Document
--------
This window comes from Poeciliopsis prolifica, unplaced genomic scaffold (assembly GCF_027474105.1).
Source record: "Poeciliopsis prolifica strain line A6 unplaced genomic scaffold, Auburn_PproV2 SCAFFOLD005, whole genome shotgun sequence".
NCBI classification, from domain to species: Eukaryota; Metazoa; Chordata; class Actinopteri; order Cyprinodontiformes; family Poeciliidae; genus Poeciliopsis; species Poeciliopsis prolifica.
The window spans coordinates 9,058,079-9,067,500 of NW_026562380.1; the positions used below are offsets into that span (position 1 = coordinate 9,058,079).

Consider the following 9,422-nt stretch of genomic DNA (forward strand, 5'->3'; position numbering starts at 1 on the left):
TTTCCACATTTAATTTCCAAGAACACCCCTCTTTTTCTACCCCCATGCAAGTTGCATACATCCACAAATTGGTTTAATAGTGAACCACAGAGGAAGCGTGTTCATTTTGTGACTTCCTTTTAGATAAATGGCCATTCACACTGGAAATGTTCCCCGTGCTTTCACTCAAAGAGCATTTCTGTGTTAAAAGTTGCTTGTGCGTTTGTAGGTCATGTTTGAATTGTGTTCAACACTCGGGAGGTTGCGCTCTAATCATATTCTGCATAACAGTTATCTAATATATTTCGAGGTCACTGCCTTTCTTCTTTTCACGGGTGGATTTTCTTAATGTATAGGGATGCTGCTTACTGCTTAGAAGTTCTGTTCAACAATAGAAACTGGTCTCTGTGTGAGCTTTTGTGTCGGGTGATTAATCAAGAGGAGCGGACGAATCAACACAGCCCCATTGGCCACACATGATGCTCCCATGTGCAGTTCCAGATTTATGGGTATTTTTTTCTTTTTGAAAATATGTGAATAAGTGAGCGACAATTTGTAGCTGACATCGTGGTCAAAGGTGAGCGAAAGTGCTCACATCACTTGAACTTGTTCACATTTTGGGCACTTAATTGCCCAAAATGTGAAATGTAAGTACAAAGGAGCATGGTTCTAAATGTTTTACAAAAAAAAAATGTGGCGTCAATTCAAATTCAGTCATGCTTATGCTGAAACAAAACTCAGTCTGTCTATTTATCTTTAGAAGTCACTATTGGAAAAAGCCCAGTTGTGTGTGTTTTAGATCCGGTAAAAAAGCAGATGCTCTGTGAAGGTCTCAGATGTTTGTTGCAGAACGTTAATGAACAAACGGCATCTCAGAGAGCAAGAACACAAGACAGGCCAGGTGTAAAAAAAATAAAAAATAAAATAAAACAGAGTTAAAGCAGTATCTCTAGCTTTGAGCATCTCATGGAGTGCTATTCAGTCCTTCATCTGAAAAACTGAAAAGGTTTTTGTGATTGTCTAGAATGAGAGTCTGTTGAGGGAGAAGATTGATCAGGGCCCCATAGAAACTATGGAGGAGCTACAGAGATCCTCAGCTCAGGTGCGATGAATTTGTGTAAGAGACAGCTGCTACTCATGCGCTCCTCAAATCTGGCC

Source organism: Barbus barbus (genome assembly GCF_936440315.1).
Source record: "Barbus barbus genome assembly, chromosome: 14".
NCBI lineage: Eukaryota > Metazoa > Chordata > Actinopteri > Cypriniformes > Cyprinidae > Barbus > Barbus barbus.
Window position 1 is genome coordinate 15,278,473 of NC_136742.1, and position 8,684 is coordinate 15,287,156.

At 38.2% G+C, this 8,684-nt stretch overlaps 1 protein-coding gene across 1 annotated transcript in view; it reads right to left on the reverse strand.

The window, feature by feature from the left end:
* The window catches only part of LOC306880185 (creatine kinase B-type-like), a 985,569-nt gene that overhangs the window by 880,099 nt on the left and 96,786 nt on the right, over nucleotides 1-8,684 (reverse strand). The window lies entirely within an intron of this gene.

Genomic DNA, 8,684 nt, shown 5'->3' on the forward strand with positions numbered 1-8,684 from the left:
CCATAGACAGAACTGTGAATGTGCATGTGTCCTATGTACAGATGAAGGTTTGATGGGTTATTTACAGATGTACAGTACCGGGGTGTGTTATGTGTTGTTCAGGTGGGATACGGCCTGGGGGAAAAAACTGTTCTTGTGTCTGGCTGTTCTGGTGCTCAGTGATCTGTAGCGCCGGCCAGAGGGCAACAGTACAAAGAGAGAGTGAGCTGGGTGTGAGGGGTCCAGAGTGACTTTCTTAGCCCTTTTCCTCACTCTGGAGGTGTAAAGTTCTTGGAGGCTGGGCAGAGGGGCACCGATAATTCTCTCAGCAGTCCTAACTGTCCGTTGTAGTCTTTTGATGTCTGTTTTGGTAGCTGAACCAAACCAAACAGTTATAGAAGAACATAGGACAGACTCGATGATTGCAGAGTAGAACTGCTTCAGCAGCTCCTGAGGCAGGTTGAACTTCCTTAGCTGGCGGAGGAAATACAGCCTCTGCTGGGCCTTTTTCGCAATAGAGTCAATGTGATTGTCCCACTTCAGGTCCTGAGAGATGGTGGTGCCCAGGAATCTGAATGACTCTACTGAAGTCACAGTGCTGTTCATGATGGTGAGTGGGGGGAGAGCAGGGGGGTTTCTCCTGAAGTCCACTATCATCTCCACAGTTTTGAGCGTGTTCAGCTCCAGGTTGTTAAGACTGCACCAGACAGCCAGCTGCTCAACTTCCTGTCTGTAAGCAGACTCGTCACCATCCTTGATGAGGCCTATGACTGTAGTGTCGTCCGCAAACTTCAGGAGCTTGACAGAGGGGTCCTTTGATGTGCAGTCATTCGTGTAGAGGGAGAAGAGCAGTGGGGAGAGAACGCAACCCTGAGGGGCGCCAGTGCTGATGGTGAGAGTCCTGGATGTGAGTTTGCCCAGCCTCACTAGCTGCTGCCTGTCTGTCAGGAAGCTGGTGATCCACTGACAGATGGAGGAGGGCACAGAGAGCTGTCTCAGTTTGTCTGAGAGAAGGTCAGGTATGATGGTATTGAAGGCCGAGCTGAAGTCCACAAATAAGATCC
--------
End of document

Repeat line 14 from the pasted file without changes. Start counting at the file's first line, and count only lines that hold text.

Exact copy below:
Genomic DNA, 8,684 nt, shown 5'->3' on the forward strand with positions numbered 1-8,684 from the left: